Posts Tagged ‘walking’

Tips for tackling hills

April 5, 2011

Competed in my second half marathon this past weekend.  Covering those 13.1 miles were just as hard as I remembered them being the first time, except this time around I had the added pleasure of tackling 4 monster hills (well, actually 2, but we ran them twice since the course was a loop).  As I chugged up the hills, I noticed many of my fellow runners took the climb as a walking break and I don’t blame them.  Hills are tough, especially if you haven’t trained for them, but you can conquer them, the trick is…you have to not think like a runner. 

It’s instinctive for a runner to lean into a hill while trying to run up one.  We think that by throwing our weight forward we’re somehow helping to propel ourselves forward, but we’re actually making it harder.  When you lean forward, you force your quads to do all the work, not to mention you’re putting a lot of pressure on your knees.  Meanwhile, your other leg muscles (your gluteus maximus and hamstrings) are just along for the ride.  Considering your butt is your body’s biggest muscle, it would make sense to use it, right?  That’s why I suggest you think like a cyclist.

The next time you’re faced with a hill, keep your upper body upright and lean back…using your hamstrings and butt to keep moving.  The sensation is the same as sitting back in the saddle when riding a bike up a hill.  You’ll find if you do this, you’ll get up those hills faster and you’ll be less tired once you reach the top because you’re exerting less effort by using those bigger muscles.

Another technique you can take from cyclists is to power through the downhills.  It’s easy to ease up on your pace when you don’t have to work too hard, but maintaining a steady pace, even speeding it up a bit, while running downhill will help to make up the time spent on walking breaks.

Oh and there’s one more biker trick I want to share.  If you find your knees/hips hurt during a run, it’s probably because you aren’t aligned properly.  To keep everything where it should be (and minimize injury), concentrate on keeping your knees forward as you run.  Imagine you have headlights strapped to your knee caps and focus on illuminating the path right in front of you.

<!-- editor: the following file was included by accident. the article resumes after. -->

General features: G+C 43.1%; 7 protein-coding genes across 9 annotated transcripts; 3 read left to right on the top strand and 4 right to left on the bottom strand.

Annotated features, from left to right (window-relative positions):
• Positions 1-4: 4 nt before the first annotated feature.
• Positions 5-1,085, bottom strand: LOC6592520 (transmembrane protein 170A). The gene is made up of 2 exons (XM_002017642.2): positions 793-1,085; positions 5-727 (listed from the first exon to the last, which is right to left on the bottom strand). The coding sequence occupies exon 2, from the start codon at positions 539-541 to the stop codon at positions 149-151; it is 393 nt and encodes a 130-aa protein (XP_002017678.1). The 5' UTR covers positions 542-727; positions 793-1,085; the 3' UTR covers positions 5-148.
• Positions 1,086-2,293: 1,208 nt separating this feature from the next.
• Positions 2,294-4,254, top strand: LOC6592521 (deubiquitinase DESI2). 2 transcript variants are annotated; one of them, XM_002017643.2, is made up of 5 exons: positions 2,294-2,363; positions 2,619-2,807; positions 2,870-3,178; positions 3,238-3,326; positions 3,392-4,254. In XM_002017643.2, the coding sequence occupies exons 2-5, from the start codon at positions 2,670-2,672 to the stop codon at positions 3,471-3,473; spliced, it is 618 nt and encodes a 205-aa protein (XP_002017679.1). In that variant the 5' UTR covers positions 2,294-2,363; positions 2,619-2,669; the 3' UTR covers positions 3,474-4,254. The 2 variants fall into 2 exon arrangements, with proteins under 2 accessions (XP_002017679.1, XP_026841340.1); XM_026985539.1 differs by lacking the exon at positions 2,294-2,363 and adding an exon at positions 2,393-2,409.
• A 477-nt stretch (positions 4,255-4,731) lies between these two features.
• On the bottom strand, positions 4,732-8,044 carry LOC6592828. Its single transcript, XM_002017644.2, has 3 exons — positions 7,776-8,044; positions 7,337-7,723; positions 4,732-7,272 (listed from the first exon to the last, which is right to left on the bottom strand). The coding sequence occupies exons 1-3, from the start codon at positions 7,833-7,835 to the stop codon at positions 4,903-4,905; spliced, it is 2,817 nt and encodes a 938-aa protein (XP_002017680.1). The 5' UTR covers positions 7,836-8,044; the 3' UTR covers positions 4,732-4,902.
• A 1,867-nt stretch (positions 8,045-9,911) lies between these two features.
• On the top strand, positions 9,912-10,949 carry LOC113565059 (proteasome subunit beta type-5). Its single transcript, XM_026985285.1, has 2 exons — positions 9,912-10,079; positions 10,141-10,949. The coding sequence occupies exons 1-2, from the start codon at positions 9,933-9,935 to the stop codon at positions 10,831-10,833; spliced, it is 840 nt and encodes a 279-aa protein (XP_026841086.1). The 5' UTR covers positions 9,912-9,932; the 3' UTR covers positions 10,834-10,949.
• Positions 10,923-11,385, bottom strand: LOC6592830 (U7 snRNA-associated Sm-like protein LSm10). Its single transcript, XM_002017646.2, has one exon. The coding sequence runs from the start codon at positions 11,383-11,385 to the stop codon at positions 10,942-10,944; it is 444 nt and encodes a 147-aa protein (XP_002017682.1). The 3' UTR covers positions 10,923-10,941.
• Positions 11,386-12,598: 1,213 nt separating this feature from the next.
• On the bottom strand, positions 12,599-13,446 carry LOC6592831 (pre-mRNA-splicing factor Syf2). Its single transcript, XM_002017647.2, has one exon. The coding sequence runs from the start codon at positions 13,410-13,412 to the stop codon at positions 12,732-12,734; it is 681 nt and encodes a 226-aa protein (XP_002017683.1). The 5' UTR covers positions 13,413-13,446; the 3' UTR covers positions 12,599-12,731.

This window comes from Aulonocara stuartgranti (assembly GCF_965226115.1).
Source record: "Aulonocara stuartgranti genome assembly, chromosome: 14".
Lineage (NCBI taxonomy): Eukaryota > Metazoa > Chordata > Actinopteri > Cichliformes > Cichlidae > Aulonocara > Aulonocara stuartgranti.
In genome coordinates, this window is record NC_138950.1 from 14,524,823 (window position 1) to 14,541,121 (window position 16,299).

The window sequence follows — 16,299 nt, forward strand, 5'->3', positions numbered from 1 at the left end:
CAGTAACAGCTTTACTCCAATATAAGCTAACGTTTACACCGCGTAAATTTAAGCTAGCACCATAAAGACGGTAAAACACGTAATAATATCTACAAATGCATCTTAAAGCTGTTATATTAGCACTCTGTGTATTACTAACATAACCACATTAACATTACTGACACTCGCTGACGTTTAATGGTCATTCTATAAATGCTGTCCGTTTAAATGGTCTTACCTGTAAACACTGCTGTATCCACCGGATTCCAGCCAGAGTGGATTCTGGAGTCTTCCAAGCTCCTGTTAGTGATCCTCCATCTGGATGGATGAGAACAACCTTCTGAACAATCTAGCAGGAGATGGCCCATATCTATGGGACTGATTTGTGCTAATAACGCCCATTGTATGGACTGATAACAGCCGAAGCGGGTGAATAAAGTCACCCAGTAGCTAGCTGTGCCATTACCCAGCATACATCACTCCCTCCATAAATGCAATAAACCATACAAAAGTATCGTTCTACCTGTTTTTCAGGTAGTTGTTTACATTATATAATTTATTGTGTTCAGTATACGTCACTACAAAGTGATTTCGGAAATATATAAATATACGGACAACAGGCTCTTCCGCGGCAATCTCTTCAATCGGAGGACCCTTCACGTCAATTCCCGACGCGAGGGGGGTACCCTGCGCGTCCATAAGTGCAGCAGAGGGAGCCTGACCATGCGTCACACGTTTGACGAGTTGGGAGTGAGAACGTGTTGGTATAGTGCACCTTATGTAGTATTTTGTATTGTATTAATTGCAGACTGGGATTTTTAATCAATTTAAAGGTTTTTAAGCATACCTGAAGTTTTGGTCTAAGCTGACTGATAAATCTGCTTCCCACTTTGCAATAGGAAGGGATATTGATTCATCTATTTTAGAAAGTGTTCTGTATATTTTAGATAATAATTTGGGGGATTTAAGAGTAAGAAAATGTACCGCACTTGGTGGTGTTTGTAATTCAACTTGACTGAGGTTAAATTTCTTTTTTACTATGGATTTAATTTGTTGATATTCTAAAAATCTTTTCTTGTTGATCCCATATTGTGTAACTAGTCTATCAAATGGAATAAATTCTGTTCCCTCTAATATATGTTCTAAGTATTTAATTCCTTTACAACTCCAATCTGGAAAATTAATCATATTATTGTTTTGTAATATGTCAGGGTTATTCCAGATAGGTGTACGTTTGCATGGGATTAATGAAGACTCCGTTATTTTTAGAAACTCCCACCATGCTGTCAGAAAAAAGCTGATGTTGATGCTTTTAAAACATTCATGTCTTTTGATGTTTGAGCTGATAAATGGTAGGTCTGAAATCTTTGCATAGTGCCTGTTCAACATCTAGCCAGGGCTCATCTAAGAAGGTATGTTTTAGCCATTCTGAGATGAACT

Just so you know, all these tips helped me turn in a decent time of 2:41:25 on Sunday.  That averages out to about a 12:20 mile.  I may not be fast, but I finished!

An app-solutely easy way to lose weight

February 16, 2011

A year or so ago I blogged about the mind-boggling number of diet and fitness apps available to smart phone users. 

At the time, I didn’t have a smart phone of my own and had to rely on the experiences and recommendations of others, but not anymore.

Since getting my new iPhone last week, I’ve spent a lot of time trolling through both the free and paid healthcare and fitness apps.  Here’s what I’ve discovered.

Name something you want to keep track of and there’s an app for it.  Whether we’re talking calories, exercise, heart rate, sleep, your period, your pregnancy or the number of push ups you can do…there are apps available to help you monitor all of it.  There tends to be multiple versions of each so all you have to do is pick the one that appeals to you, your goals, and your wallet the best.

My go-to diet app is the one available for free from the Daily Burn.   

The list of foods in its database is extensive.  If  you’re lazy or having trouble mastering the touchscreen keypad, you can pay to upgrade to an app that’ll let you scan the barcode of any food item to log it.  Neat, right? 

In addition to logging what you eat, you can also input personal information like your weight goal and it’ll suggest a caloric range for you to stick to.  You can also keep track of your exercise and even email questions to a certified personal trainer.

If you’re looking for something a bit more “hands-on” in terms of fitness, there’s definitely no lack of apps that offer to coach you or show you how to perform exercises.  You need to pay for most of those, with the average price around $1.50.

There are also apps that use GPS to track your runs/walks/steps.  I have yet to try one, but I hear most work great (until you get a phone call, but we’ll leave that for another post).

Overall, I think these healthcare/fitness apps are a great way to maintain your healthy lifestyle.  Let’s face it, we could all use a little help in sticking to our diet and/or exercise resolutions.  But when that help is so readily accessible, there’s really no excuse for failure.

How to keep that healthy New Year’s resolution

January 3, 2011

It’s a new year!  Odds are you’ve made a resolution to lead a healthier lifestyle.  Good for you!  Here are some tips to stick to that promise for the next 12 months.

1) Set realistic goals.  Instead of vowing to lose 30 pounds before next New Year’s Eve, focus on losing 10 percent of your body weight by year’s end.  That’ll ensure you lose the weight slowly, which means you’re more likely to keep it off.

2) Incorporate change slowly.  Quitting cold turkey is hard whether it’s giving up smoking or cutting out junk food.   Don’t swear off all of your unhealthy habits all at once , instead phase them out gradually.  If you make changes one at a time and are happy with the results those new choice yield, you’re more likely to make more improvements and stick with your new (and healthier) lifestyle.